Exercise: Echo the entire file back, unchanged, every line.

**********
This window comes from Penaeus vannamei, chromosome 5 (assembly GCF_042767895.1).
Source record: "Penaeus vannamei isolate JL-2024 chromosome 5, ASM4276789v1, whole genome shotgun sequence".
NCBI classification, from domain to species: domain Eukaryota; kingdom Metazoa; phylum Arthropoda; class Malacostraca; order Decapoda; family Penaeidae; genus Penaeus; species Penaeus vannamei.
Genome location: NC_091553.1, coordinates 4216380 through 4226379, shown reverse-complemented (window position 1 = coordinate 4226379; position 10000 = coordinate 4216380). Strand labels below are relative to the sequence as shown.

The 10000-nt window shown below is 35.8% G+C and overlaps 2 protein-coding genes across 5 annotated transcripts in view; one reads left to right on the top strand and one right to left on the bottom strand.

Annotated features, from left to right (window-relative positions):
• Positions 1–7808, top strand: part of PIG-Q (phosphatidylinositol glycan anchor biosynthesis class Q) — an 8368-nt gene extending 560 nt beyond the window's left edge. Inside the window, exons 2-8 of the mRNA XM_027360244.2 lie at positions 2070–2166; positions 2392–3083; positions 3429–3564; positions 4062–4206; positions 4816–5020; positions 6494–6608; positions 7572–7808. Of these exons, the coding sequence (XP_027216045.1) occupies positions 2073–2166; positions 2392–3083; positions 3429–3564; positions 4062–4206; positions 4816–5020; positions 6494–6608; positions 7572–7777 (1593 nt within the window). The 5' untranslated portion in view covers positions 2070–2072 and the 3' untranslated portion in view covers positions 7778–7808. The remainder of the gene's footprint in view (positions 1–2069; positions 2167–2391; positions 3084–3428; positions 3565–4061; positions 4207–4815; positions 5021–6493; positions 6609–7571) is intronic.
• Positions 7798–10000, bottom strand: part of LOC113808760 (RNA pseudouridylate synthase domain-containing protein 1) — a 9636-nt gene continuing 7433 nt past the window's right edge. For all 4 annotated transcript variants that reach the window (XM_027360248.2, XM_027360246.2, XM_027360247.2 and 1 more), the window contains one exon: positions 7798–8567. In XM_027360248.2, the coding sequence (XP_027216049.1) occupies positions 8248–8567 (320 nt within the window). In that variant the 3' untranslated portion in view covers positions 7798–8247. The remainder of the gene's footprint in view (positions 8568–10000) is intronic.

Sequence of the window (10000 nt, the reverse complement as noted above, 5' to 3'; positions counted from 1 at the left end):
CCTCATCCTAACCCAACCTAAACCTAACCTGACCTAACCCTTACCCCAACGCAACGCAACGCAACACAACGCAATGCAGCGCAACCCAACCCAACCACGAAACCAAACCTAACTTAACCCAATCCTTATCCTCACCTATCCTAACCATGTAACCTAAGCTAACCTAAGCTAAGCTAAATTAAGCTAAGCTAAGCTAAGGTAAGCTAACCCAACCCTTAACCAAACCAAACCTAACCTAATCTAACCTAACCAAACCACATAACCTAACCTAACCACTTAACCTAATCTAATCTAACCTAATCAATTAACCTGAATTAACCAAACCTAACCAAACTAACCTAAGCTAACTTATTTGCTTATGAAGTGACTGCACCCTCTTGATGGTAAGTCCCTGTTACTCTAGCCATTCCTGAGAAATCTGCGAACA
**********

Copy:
This window comes from Penaeus vannamei, chromosome 5 (assembly GCF_042767895.1).
Source record: "Penaeus vannamei isolate JL-2024 chromosome 5, ASM4276789v1, whole genome shotgun sequence".
NCBI classification, from domain to species: domain Eukaryota; kingdom Metazoa; phylum Arthropoda; class Malacostraca; order Decapoda; family Penaeidae; genus Penaeus; species Penaeus vannamei.
Genome location: NC_091553.1, coordinates 4216380 through 4226379, shown reverse-complemented (window position 1 = coordinate 4226379; position 10000 = coordinate 4216380). Strand labels below are relative to the sequence as shown.

The 10000-nt window shown below is 35.8% G+C and overlaps 2 protein-coding genes across 5 annotated transcripts in view; one reads left to right on the top strand and one right to left on the bottom strand.

Annotated features, from left to right (window-relative positions):
• Positions 1–7808, top strand: part of PIG-Q (phosphatidylinositol glycan anchor biosynthesis class Q) — an 8368-nt gene extending 560 nt beyond the window's left edge. Inside the window, exons 2-8 of the mRNA XM_027360244.2 lie at positions 2070–2166; positions 2392–3083; positions 3429–3564; positions 4062–4206; positions 4816–5020; positions 6494–6608; positions 7572–7808. Of these exons, the coding sequence (XP_027216045.1) occupies positions 2073–2166; positions 2392–3083; positions 3429–3564; positions 4062–4206; positions 4816–5020; positions 6494–6608; positions 7572–7777 (1593 nt within the window). The 5' untranslated portion in view covers positions 2070–2072 and the 3' untranslated portion in view covers positions 7778–7808. The remainder of the gene's footprint in view (positions 1–2069; positions 2167–2391; positions 3084–3428; positions 3565–4061; positions 4207–4815; positions 5021–6493; positions 6609–7571) is intronic.
• Positions 7798–10000, bottom strand: part of LOC113808760 (RNA pseudouridylate synthase domain-containing protein 1) — a 9636-nt gene continuing 7433 nt past the window's right edge. For all 4 annotated transcript variants that reach the window (XM_027360248.2, XM_027360246.2, XM_027360247.2 and 1 more), the window contains one exon: positions 7798–8567. In XM_027360248.2, the coding sequence (XP_027216049.1) occupies positions 8248–8567 (320 nt within the window). In that variant the 3' untranslated portion in view covers positions 7798–8247. The remainder of the gene's footprint in view (positions 8568–10000) is intronic.

Sequence of the window (10000 nt, the reverse complement as noted above, 5' to 3'; positions counted from 1 at the left end):
CCTCATCCTAACCCAACCTAAACCTAACCTGACCTAACCCTTACCCCAACGCAACGCAACGCAACACAACGCAATGCAGCGCAACCCAACCCAACCACGAAACCAAACCTAACTTAACCCAATCCTTATCCTCACCTATCCTAACCATGTAACCTAAGCTAACCTAAGCTAAGCTAAATTAAGCTAAGCTAAGCTAAGGTAAGCTAACCCAACCCTTAACCAAACCAAACCTAACCTAATCTAACCTAACCAAACCACATAACCTAACCTAACCACTTAACCTAATCTAATCTAACCTAATCAATTAACCTGAATTAACCAAACCTAACCAAACTAACCTAAGCTAACTTATTTGCTTATGAAGTGACTGCACCCTCTTGATGGTAAGTCCCTGTTACTCTAGCCATTCCTGAGAAATCTGCGAACA